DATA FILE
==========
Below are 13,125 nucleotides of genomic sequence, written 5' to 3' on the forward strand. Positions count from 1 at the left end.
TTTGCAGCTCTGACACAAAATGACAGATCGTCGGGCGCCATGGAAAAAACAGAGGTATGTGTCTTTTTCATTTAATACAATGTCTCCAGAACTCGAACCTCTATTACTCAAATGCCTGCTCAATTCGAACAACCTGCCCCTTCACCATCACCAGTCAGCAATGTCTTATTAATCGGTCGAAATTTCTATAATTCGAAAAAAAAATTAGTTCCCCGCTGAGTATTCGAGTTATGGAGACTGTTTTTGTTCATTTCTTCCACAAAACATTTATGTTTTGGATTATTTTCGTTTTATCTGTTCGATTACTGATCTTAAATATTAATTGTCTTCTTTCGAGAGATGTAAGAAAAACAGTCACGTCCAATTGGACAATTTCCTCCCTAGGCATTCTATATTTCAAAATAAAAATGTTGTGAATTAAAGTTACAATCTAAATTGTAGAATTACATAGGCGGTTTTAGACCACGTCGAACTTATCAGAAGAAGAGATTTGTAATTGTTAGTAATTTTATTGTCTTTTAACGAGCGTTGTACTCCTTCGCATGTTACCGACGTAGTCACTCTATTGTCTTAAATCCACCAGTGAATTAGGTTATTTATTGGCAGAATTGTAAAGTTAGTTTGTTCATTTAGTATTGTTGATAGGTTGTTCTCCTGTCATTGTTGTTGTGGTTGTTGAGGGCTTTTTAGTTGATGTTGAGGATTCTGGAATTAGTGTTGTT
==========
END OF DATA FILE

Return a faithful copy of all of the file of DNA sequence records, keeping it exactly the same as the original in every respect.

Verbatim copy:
Below are 13,125 nucleotides of genomic sequence, written 5' to 3' on the forward strand. Positions count from 1 at the left end.
TTTGCAGCTCTGACACAAAATGACAGATCGTCGGGCGCCATGGAAAAAACAGAGGTATGTGTCTTTTTCATTTAATACAATGTCTCCAGAACTCGAACCTCTATTACTCAAATGCCTGCTCAATTCGAACAACCTGCCCCTTCACCATCACCAGTCAGCAATGTCTTATTAATCGGTCGAAATTTCTATAATTCGAAAAAAAAATTAGTTCCCCGCTGAGTATTCGAGTTATGGAGACTGTTTTTGTTCATTTCTTCCACAAAACATTTATGTTTTGGATTATTTTCGTTTTATCTGTTCGATTACTGATCTTAAATATTAATTGTCTTCTTTCGAGAGATGTAAGAAAAACAGTCACGTCCAATTGGACAATTTCCTCCCTAGGCATTCTATATTTCAAAATAAAAATGTTGTGAATTAAAGTTACAATCTAAATTGTAGAATTACATAGGCGGTTTTAGACCACGTCGAACTTATCAGAAGAAGAGATTTGTAATTGTTAGTAATTTTATTGTCTTTTAACGAGCGTTGTACTCCTTCGCATGTTACCGACGTAGTCACTCTATTGTCTTAAATCCACCAGTGAATTAGGTTATTTATTGGCAGAATTGTAAAGTTAGTTTGTTCATTTAGTATTGTTGATAGGTTGTTCTCCTGTCATTGTTGTTGTGGTTGTTGAGGGCTTTTTAGTTGATGTTGAGGATTCTGGAATTAGTGTTGTT